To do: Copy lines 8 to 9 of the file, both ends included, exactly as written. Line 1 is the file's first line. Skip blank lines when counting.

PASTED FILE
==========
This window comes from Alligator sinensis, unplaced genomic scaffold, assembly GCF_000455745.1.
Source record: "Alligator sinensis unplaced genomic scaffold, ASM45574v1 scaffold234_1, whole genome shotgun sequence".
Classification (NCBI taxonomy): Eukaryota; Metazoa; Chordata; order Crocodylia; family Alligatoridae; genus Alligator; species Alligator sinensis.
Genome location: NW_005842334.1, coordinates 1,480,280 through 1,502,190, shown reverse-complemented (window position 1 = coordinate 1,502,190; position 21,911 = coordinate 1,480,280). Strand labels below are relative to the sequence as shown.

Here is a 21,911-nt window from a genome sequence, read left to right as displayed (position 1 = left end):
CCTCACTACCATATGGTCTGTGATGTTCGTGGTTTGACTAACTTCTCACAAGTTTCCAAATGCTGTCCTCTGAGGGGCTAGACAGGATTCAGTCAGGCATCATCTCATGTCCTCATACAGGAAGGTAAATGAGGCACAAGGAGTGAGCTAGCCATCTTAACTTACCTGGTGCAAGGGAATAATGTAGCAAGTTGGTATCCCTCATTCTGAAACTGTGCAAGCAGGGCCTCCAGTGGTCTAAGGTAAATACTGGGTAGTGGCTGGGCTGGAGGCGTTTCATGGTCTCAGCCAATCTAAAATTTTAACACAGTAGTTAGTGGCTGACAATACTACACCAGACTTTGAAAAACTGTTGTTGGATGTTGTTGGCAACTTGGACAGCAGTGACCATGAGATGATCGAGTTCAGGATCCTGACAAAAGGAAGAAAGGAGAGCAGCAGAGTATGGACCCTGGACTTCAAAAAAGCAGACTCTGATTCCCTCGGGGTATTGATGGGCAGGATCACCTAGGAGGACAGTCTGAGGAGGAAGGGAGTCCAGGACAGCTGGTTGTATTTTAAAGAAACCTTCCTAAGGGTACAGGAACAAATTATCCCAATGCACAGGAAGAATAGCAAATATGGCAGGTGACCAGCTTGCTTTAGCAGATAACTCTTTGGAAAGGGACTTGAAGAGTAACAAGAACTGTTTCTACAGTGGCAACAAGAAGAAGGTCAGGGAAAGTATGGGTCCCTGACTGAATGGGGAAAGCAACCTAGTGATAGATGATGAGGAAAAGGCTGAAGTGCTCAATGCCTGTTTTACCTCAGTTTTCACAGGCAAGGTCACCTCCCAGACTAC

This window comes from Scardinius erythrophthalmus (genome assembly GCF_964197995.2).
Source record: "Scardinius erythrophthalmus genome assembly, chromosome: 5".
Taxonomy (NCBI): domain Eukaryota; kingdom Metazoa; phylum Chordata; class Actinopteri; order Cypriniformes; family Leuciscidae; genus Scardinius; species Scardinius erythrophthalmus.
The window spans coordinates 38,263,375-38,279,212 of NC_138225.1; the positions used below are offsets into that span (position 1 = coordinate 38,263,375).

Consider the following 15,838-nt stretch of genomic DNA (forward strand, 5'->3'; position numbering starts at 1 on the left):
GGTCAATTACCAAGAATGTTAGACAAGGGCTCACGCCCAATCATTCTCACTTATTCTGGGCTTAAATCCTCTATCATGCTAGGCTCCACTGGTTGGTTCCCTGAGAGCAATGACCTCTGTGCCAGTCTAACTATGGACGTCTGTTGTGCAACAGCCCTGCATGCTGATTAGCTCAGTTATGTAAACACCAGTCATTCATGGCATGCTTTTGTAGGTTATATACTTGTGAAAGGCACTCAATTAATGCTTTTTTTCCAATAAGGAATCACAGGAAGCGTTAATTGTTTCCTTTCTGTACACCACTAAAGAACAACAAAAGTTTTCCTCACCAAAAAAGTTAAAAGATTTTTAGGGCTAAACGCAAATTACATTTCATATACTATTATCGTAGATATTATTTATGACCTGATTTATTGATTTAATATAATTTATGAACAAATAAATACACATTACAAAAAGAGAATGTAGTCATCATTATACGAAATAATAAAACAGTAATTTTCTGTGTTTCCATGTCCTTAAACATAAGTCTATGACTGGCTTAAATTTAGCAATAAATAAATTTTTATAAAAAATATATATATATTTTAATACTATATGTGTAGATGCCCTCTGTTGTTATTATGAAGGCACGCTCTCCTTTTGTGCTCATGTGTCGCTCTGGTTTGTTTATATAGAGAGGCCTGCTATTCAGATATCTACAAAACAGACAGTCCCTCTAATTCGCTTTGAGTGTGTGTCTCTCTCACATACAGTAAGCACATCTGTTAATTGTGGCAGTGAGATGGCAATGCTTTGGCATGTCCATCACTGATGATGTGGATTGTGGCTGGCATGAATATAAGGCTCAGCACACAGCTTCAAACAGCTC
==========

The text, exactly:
Source record: "Scardinius erythrophthalmus genome assembly, chromosome: 5".
Taxonomy (NCBI): domain Eukaryota; kingdom Metazoa; phylum Chordata; class Actinopteri; order Cypriniformes; family Leuciscidae; genus Scardinius; species Scardinius erythrophthalmus.